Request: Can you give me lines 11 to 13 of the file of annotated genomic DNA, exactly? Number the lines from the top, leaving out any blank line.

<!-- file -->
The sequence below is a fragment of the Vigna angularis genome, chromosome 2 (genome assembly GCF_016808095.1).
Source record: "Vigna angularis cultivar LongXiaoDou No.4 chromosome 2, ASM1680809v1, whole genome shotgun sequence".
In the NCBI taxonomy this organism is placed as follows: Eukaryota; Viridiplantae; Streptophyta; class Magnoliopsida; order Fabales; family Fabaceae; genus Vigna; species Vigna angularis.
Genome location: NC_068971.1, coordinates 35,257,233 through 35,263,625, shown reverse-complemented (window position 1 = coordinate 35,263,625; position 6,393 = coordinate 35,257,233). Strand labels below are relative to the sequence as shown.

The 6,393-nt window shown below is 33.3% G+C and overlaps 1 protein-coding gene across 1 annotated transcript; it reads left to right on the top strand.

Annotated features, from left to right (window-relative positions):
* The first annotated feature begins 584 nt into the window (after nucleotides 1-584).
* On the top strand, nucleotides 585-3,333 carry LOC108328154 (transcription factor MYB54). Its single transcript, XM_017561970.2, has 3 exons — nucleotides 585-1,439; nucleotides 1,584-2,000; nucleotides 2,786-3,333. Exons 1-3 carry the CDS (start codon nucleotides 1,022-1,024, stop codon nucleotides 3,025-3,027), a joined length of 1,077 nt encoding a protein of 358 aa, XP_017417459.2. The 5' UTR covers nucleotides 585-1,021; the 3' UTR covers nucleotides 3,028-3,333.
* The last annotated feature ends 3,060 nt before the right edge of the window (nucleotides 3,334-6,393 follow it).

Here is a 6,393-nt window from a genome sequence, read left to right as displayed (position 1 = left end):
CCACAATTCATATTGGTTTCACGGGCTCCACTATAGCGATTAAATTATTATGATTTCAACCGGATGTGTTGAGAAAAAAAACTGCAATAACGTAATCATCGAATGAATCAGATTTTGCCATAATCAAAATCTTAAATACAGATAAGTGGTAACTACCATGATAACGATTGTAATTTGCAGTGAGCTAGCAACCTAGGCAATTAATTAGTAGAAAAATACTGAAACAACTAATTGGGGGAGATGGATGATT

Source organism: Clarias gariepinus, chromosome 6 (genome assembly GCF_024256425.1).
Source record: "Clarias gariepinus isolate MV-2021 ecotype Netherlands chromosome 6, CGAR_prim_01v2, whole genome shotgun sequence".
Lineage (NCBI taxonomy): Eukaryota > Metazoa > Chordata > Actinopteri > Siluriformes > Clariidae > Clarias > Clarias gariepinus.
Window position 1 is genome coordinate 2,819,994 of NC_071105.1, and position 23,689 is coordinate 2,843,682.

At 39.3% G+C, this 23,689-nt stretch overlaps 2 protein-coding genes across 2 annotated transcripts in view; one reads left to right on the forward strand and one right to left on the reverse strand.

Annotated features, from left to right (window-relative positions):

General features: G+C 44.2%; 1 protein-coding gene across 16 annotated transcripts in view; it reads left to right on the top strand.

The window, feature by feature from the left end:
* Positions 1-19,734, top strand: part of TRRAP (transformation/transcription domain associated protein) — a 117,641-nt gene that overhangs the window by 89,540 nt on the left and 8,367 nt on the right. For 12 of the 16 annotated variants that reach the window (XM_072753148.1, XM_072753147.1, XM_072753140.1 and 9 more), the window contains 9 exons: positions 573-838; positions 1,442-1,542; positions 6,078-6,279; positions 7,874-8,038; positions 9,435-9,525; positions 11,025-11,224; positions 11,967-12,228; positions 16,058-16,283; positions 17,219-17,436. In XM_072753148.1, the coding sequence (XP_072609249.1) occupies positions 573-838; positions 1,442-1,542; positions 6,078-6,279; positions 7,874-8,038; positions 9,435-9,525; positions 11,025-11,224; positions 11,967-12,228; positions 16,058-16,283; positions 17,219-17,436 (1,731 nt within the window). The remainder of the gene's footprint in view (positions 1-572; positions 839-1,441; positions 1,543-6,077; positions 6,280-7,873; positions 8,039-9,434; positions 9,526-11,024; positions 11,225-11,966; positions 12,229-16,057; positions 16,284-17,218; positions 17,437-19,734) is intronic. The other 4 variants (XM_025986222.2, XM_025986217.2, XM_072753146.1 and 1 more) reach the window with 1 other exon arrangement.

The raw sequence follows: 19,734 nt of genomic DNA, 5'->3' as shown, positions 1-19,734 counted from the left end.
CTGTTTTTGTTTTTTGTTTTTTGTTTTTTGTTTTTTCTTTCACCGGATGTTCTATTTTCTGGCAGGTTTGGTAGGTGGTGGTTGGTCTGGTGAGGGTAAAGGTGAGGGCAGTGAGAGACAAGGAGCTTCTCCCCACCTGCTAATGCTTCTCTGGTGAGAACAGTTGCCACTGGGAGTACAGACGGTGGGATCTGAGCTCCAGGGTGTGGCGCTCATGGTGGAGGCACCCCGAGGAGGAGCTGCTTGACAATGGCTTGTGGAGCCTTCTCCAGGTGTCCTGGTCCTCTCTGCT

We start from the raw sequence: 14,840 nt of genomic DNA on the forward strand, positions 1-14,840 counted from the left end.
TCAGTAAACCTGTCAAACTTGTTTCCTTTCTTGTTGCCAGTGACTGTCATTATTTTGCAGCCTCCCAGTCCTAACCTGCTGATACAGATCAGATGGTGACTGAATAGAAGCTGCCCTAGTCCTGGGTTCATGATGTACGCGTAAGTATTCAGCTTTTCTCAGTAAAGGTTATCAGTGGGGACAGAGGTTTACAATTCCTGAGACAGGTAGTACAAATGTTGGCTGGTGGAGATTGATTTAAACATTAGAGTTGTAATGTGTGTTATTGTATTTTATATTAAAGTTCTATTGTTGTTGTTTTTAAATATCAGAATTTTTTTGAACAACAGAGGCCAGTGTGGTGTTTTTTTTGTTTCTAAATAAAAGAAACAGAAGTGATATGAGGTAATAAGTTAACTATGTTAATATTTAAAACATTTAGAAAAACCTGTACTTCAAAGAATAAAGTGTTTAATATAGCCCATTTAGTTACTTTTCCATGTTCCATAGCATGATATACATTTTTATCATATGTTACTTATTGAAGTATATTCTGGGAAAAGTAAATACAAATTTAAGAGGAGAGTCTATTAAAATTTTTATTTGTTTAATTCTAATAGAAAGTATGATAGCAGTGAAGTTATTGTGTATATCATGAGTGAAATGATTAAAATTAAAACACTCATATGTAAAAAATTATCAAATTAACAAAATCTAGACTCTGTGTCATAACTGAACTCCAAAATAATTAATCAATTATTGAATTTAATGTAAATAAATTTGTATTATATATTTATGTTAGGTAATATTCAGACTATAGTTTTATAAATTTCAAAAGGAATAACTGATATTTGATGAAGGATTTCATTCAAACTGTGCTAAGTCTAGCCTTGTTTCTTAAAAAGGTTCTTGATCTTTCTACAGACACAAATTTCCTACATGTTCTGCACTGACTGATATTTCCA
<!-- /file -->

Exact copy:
CCACAATTCATATTGGTTTCACGGGCTCCACTATAGCGATTAAATTATTATGATTTCAACCGGATGTGTTGAGAAAAAAAACTGCAATAACGTAATCATCGAATGAATCAGATTTTGCCATAATCAAAATCTTAAATACAGATAAGTGGTAACTACCATGATAACGATTGTAATTTGCAGTGAGCTAGCAACCTAGGCAATTAATTAGTAGAAAAATACTGAAACAACTAATTGGGGGAGATGGATGATT

Source organism: Clarias gariepinus, chromosome 6 (genome assembly GCF_024256425.1).
Source record: "Clarias gariepinus isolate MV-2021 ecotype Netherlands chromosome 6, CGAR_prim_01v2, whole genome shotgun sequence".